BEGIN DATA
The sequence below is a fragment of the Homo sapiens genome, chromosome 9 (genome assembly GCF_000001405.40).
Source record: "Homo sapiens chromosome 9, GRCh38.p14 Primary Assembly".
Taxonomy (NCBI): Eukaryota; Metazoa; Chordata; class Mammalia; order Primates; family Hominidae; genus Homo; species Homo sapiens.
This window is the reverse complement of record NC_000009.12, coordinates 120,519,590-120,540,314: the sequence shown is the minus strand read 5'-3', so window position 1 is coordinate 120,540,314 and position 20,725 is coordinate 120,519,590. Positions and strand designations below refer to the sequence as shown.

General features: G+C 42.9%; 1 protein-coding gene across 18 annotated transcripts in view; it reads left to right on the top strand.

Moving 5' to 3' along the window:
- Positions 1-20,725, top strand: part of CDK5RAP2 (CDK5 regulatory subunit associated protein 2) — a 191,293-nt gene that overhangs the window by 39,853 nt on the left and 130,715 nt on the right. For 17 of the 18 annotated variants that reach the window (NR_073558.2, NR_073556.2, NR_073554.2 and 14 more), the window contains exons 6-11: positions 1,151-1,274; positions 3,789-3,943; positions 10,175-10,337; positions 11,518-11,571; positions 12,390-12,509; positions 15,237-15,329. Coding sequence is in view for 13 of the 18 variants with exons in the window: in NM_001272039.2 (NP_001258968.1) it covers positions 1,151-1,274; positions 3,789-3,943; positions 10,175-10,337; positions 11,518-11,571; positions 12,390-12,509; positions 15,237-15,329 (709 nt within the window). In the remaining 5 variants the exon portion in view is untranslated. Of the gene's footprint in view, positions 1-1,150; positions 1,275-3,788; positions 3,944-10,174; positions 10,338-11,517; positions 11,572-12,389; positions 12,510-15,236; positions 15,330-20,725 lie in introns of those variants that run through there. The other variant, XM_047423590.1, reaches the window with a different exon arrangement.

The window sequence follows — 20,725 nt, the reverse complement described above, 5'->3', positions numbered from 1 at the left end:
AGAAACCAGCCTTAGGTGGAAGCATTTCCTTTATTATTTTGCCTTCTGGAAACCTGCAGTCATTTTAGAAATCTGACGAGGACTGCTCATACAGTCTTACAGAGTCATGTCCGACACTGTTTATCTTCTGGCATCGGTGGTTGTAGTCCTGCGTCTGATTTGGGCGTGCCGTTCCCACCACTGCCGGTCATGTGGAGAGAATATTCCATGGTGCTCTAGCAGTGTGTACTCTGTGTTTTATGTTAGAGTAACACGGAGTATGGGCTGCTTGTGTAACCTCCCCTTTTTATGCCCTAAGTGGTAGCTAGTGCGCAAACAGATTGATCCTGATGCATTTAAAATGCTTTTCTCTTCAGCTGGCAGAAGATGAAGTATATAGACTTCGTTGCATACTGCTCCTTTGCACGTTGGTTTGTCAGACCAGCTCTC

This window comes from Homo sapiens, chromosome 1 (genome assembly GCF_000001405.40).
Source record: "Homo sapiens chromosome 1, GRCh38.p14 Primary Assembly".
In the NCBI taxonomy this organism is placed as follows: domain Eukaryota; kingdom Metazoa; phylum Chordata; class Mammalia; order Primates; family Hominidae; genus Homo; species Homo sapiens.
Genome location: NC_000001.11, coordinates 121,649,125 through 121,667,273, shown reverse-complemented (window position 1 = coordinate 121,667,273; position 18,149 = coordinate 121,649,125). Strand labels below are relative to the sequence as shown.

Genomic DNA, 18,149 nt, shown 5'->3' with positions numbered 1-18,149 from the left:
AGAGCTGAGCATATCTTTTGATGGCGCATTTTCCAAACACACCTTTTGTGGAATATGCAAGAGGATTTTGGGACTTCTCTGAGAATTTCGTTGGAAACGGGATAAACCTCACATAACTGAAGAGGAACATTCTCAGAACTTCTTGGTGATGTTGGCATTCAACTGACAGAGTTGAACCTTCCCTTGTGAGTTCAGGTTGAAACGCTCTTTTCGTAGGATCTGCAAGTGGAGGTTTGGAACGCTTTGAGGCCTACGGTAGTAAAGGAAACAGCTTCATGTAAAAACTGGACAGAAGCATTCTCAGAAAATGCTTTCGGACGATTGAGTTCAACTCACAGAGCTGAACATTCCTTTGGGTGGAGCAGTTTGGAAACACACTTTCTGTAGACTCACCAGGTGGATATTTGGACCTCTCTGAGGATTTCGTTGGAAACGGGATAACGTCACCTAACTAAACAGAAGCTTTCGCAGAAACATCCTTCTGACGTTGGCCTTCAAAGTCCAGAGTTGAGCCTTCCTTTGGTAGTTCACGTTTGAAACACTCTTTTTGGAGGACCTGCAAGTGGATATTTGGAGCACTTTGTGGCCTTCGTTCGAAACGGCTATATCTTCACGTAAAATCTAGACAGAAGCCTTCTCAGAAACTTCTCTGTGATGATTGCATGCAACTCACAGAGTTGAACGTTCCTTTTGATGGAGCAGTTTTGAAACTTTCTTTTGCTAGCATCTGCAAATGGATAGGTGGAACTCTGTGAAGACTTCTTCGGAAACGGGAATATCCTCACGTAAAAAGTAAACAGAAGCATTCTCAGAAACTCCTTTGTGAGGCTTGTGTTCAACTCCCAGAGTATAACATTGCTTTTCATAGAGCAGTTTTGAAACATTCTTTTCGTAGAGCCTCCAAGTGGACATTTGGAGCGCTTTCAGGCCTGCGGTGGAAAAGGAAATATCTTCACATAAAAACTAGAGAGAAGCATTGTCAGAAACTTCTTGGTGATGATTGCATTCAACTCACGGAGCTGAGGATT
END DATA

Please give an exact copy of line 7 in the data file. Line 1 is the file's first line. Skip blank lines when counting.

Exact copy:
- Positions 1-20,725, top strand: part of CDK5RAP2 (CDK5 regulatory subunit associated protein 2) — a 191,293-nt gene that overhangs the window by 39,853 nt on the left and 130,715 nt on the right. For 17 of the 18 annotated variants that reach the window (NR_073558.2, NR_073556.2, NR_073554.2 and 14 more), the window contains exons 6-11: positions 1,151-1,274; positions 3,789-3,943; positions 10,175-10,337; positions 11,518-11,571; positions 12,390-12,509; positions 15,237-15,329. Coding sequence is in view for 13 of the 18 variants with exons in the window: in NM_001272039.2 (NP_001258968.1) it covers positions 1,151-1,274; positions 3,789-3,943; positions 10,175-10,337; positions 11,518-11,571; positions 12,390-12,509; positions 15,237-15,329 (709 nt within the window). In the remaining 5 variants the exon portion in view is untranslated. Of the gene's footprint in view, positions 1-1,150; positions 1,275-3,788; positions 3,944-10,174; positions 10,338-11,517; positions 11,572-12,389; positions 12,510-15,236; positions 15,330-20,725 lie in introns of those variants that run through there. The other variant, XM_047423590.1, reaches the window with a different exon arrangement.